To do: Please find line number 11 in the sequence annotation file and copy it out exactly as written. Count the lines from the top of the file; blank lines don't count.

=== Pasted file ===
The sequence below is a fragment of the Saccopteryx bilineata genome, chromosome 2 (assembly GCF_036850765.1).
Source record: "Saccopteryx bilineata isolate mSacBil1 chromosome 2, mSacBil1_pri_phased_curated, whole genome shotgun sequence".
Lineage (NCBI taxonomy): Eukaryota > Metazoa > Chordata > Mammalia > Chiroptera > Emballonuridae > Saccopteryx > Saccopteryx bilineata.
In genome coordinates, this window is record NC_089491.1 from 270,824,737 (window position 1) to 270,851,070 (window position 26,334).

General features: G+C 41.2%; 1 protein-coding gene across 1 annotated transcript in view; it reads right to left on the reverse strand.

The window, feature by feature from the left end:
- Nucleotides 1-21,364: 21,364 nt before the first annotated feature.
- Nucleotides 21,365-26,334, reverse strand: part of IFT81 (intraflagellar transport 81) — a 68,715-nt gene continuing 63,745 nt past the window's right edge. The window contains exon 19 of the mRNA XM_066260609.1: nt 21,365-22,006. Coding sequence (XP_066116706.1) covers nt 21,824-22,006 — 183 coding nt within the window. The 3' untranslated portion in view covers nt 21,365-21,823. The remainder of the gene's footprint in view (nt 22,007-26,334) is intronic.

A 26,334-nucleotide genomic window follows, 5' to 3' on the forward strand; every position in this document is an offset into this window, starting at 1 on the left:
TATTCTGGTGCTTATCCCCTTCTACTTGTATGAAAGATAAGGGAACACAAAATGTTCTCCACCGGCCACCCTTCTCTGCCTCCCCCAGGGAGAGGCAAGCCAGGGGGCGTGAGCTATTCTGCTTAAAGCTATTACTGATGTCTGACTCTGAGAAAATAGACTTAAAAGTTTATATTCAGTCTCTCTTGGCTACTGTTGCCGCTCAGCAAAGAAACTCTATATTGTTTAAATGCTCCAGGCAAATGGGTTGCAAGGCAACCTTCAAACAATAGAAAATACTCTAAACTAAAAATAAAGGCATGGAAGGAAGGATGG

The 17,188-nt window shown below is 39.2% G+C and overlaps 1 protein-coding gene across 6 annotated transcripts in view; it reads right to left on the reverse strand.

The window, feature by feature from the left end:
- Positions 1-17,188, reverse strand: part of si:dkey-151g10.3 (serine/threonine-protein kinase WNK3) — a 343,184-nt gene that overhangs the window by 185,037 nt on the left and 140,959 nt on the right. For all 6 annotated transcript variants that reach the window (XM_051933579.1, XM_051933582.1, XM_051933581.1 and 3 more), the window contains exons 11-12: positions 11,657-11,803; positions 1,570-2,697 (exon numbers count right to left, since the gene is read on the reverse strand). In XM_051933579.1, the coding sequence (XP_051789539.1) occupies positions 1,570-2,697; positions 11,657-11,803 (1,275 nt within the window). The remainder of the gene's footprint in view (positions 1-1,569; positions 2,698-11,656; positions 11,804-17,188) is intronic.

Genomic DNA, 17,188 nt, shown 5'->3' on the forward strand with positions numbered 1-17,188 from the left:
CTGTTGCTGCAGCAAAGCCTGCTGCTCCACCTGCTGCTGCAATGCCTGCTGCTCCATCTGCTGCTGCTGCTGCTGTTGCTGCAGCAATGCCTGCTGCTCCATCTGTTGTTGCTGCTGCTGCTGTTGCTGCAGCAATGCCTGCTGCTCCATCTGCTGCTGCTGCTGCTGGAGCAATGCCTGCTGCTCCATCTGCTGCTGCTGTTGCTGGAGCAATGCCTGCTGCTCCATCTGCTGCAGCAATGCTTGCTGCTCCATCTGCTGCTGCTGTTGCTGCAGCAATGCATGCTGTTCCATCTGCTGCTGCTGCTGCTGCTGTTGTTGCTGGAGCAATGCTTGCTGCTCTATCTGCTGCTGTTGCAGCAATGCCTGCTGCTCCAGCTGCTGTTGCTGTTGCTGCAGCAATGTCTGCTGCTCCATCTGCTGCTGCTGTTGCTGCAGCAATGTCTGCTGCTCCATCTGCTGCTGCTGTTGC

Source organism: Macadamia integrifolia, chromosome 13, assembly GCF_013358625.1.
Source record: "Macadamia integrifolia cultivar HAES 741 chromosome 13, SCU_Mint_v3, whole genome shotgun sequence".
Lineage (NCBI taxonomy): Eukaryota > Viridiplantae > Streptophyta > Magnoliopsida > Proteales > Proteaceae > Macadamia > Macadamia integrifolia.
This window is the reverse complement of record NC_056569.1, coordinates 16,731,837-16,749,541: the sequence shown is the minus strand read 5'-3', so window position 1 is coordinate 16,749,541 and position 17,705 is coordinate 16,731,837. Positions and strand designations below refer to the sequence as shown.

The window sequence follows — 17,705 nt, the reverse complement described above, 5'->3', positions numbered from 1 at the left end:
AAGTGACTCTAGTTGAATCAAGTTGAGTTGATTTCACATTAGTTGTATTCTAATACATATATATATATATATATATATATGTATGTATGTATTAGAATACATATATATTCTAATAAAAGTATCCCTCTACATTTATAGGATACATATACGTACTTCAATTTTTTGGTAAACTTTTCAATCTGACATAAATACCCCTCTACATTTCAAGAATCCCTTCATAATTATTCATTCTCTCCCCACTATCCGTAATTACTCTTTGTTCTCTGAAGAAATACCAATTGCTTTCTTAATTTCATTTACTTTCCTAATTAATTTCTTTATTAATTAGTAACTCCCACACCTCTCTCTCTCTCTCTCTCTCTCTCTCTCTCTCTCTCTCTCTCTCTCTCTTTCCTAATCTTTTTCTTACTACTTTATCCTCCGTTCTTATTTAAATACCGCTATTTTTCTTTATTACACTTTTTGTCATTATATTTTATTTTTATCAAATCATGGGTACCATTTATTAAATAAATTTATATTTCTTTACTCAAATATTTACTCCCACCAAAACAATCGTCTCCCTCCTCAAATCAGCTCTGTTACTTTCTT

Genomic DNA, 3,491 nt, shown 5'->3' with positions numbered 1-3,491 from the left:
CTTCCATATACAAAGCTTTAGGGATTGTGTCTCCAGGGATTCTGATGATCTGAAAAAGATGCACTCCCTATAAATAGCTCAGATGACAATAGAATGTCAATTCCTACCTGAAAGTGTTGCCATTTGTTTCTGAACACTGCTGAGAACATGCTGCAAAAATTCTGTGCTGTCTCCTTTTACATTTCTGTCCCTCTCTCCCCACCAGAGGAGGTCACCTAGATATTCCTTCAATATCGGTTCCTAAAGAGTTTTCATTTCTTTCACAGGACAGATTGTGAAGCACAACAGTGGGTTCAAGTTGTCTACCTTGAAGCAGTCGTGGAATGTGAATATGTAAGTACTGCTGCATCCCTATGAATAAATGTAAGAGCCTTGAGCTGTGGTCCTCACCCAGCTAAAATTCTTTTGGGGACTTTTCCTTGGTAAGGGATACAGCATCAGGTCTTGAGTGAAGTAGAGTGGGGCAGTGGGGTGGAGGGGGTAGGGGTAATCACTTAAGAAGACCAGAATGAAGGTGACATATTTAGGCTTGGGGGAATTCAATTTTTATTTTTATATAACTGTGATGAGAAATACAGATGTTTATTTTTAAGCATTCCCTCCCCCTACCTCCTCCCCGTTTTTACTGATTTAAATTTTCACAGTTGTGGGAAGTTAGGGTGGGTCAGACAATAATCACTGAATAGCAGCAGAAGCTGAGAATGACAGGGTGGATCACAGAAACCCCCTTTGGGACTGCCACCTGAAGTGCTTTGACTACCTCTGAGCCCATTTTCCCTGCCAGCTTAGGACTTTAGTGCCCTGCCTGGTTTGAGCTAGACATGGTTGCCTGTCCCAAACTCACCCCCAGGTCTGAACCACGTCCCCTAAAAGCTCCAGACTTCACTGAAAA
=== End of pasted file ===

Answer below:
The 17,188-nt window shown below is 39.2% G+C and overlaps 1 protein-coding gene across 6 annotated transcripts in view; it reads right to left on the reverse strand.